Children appear half as likely to catch COVID-19 as adults

New study review suggests children and young people are more than 50% less likely to catch the novel coronavirus.
Young boy riding scooter

Children and young people appear to be more than 50% less likely to catch SARS-CoV-2 – the virus that causes COVID-19 – than adults, finds a large review of global test and tracing and population screening studies.

The findings, which are awaiting peer review and formal publication, provide further evidence on children’s susceptibility to COVID-19. This data will be important for informing the UK Government’s decision-making about school reopening and easing lockdown restrictions.

However, evidence remains weak on how likely children are to transmit the virus to others.

This study was a collaboration between researchers from London School of Hygiene and Tropical Medicine (LSHTM), University College London and other partners.

In the largest study of its kind, researchers undertook a meta-analysis study and systematic review of more than 6,000 international studies to understand children’s susceptibility to COVID-19 - how likely it is they will become infected – and whether they pass it on to others, known as transmission or infectiousness.

The researchers identified 18 studies with useful data: nine contact-tracing studies, eight population-screening studies and one systematic review of small household cluster contact-screening studies.

This analysis showed that children and young people (aged under 18-20) had 56% lower odds of catching SARS-CoV-2 from an infected person, compared with adults (aged over 20). Researchers did not have sufficient data to examine whether children (under 12s) differed to teenagers in susceptibility.

Furthermore, while children appear less likely to catch the virus from others, once they are infected it remains uncertain about how likely children are to pass it on.

These findings suggest that children might play a lesser role in the transmission of SARS-CoV-2 at a population level, because fewer children are likely to be infected in the first place. However, the study provides no information on the infectiousness of children - the level to which children can transmit the virus once infected.

Study co-author Dr Rosalind Eggo, Assistant Professor at LSHTM, said: “The available evidence has been brought together in a systematic way to better understand SARS-CoV-2 infections of children. It suggests that children and young people are at lower risk of infection than adults and may therefore play a smaller role in the epidemic as a whole. This new evidence will help us better understand the possible effect of school reopening on transmission in schools and in the community."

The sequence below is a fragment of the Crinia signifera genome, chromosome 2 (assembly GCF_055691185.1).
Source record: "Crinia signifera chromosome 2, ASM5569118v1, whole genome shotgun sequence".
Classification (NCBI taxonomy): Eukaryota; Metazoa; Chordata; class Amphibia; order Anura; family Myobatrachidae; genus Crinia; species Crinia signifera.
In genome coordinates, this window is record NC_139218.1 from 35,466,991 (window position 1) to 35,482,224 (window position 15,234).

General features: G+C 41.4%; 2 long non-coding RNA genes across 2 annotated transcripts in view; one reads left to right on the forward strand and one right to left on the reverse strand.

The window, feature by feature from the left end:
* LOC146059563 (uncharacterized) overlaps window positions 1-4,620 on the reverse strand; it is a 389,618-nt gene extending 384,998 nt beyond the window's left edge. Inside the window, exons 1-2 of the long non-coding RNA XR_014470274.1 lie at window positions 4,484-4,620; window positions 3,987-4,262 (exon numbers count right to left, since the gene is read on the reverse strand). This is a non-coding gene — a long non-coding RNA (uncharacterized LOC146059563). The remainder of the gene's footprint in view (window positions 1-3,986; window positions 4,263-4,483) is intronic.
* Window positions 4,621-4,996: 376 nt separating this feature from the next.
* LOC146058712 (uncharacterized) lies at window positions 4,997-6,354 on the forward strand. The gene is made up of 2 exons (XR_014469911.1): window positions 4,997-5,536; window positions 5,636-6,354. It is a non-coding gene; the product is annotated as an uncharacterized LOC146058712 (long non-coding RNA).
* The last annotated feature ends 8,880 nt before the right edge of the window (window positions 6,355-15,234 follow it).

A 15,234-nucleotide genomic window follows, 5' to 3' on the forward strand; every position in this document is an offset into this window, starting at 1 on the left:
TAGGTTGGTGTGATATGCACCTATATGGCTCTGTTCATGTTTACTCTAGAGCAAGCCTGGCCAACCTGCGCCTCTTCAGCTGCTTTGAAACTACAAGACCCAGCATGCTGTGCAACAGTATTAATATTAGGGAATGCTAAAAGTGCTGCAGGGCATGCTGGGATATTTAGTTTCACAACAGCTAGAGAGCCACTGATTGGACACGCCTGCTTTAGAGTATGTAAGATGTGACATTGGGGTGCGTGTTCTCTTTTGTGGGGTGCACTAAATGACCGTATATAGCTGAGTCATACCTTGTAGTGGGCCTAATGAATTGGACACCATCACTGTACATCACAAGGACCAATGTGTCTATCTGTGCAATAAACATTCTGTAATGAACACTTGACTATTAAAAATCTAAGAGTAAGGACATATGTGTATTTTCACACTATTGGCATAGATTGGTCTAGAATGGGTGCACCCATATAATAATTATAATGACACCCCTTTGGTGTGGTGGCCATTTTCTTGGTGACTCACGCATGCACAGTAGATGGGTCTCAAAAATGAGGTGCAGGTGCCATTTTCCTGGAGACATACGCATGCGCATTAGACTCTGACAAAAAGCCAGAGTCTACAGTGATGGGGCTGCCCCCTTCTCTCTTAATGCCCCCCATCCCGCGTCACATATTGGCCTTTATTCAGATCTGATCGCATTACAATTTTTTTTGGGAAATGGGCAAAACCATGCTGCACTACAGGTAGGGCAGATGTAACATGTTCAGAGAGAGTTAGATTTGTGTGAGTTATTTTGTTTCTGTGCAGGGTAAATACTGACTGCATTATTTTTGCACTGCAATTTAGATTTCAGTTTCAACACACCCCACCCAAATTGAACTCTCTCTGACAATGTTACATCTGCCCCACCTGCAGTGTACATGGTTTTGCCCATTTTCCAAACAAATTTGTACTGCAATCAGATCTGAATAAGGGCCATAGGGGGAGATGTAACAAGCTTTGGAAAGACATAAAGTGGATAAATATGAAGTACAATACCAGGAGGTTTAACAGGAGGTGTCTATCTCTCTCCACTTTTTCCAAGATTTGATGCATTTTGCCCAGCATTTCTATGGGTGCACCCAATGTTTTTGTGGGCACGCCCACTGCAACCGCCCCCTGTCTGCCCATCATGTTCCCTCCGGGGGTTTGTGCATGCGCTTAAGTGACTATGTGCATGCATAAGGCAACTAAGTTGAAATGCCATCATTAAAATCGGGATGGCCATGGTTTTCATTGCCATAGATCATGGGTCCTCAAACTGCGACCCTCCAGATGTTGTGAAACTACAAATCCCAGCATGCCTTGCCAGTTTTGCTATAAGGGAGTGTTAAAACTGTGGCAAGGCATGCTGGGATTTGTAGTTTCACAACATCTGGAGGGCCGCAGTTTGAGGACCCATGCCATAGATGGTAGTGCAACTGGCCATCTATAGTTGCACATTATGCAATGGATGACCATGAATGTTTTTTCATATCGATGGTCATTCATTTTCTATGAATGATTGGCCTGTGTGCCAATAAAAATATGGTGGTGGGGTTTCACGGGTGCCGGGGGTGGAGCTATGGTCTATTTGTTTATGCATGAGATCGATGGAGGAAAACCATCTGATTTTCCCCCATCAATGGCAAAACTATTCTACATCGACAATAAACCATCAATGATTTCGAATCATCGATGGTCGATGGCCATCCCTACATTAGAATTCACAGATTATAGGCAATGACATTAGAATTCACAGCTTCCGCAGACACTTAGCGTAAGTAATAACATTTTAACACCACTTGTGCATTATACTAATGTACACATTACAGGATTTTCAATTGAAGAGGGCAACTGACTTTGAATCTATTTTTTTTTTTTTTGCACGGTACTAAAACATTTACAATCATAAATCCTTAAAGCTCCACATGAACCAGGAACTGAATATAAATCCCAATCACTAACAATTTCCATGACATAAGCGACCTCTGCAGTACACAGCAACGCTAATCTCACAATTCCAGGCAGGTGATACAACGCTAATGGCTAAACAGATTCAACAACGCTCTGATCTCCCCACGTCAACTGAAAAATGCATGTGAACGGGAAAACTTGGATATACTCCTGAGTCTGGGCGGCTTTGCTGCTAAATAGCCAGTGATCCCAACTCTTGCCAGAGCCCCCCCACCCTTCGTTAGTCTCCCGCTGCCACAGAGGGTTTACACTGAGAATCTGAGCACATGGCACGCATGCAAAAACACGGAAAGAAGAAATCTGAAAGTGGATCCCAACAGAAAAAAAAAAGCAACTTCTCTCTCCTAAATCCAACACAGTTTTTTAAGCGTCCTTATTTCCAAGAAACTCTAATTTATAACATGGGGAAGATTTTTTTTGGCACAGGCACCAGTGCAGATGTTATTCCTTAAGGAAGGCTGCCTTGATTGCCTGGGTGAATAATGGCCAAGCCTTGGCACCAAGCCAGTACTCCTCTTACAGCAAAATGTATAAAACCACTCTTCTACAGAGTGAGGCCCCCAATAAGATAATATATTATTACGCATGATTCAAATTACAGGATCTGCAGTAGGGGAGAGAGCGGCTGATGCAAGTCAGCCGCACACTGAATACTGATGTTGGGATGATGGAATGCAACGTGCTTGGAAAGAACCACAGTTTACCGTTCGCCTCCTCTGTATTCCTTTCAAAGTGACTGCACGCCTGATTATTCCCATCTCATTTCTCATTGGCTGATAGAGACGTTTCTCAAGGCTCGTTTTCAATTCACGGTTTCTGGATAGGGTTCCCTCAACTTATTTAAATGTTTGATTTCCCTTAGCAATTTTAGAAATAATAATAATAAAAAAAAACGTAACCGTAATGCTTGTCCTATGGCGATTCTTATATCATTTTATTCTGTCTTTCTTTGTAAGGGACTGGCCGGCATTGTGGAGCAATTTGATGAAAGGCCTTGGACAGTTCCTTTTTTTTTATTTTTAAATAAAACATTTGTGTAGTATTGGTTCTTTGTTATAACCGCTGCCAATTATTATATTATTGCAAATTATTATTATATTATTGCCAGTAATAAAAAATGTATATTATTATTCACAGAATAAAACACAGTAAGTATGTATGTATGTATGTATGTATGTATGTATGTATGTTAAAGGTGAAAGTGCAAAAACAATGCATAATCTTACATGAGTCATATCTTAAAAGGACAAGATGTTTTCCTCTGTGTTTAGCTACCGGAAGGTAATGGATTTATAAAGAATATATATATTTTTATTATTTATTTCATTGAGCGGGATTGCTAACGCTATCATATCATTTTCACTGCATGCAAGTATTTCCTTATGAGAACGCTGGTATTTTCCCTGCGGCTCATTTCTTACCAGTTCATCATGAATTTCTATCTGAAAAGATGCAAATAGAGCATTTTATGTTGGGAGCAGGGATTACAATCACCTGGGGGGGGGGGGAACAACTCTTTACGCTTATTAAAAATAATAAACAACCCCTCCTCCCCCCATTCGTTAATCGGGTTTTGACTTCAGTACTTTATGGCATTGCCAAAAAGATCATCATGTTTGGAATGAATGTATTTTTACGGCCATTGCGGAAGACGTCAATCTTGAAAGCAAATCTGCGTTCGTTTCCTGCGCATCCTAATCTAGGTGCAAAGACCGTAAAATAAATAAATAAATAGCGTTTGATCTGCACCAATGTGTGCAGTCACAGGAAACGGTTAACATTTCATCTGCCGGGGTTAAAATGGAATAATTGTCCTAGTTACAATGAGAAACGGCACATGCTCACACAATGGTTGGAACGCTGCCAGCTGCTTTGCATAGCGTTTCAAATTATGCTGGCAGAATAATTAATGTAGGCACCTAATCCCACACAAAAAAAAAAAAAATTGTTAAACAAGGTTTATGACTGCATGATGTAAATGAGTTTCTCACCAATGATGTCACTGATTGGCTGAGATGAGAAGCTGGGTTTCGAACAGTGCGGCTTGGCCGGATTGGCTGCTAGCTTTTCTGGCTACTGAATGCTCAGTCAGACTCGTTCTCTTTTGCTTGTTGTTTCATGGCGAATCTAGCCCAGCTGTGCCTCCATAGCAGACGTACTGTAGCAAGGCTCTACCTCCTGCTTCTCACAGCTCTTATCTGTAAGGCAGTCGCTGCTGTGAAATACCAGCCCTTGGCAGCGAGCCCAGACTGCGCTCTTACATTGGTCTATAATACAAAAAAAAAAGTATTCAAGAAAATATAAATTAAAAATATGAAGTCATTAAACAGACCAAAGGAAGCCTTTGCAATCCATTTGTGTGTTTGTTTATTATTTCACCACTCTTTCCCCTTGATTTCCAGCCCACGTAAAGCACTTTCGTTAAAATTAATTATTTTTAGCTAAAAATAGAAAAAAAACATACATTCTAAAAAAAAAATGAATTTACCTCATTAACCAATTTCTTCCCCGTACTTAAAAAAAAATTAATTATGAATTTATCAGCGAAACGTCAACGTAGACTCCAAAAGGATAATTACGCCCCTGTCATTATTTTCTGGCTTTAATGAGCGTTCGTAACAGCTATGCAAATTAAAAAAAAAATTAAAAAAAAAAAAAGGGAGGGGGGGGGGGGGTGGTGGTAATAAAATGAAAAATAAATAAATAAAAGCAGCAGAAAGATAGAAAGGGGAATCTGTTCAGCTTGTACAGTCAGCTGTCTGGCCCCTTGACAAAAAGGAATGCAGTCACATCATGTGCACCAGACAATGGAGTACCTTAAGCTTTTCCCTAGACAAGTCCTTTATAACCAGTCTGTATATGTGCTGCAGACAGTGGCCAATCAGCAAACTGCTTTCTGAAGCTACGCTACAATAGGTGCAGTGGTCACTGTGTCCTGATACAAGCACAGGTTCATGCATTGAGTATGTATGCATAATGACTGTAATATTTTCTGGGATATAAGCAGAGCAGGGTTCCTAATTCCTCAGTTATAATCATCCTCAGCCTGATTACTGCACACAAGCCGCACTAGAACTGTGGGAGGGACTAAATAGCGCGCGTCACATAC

Study co-author Professor Chris Bonell, Professor of Public Health Sociology at LSHTM, said: “There are many questions about the role children and young people play in the current outbreak. They have been shown to make up a very small proportion of clinical cases. From analysing multiple studies from around the world, we believe that children and teenagers are less likely to catch the virus, but further research is needed to confirm how easily they pass it on to others if they do have it.”

Lead author Professor Russell Viner, UCL Great Ormond Street Institute of Child Health, said: “There is an increasing amount of data now available on children and COVID-19, and this is the first comprehensive study to carefully review and summarise what we do and do not know about susceptibility and transmission.

“Our findings show children and young people appear 56% less likely to contract COVID-19 from infected others. Susceptibility is a key part of the chain of infection, and this supports the view that children are likely to play a smaller role in transmitting the virus and proliferating the pandemic, although considerable uncertainty remains.

“This new data provides essential evidence to governments around the world to inform their decision-making on whether to reopen schools and reduce or end lockdown measures.”

LSHTM are playing a key role in providing evidence to the government to allow them to make informed decisions for public health. Professor Bonell is on the Scientific Pandemic Influenza Group on Behaviours (SPI-B), and Dr Eggo contributes findings that are presented to the Scientific Pandemic Influenza Group on Modelling (SPI-M) and the Children’s Task and Finish Working Group.

**This research is not yet peer-reviewed**


Russell M. Viner, Oliver T. Mytton, Chris Bonell, G.J. Melendez-Torres, Joseph Ward, Lee Hudson, Claire Waddington, James Thomas, Simon Russell, Fiona van der Klis, Jasmina Panovska-Griffiths, Nicholas G. Davies, Robert Booy, Rosalind Eggo. Susceptibility to SARS-CoV-2 infection amongst children and adolescents compared with adults: a systematic review and meta-analysis.

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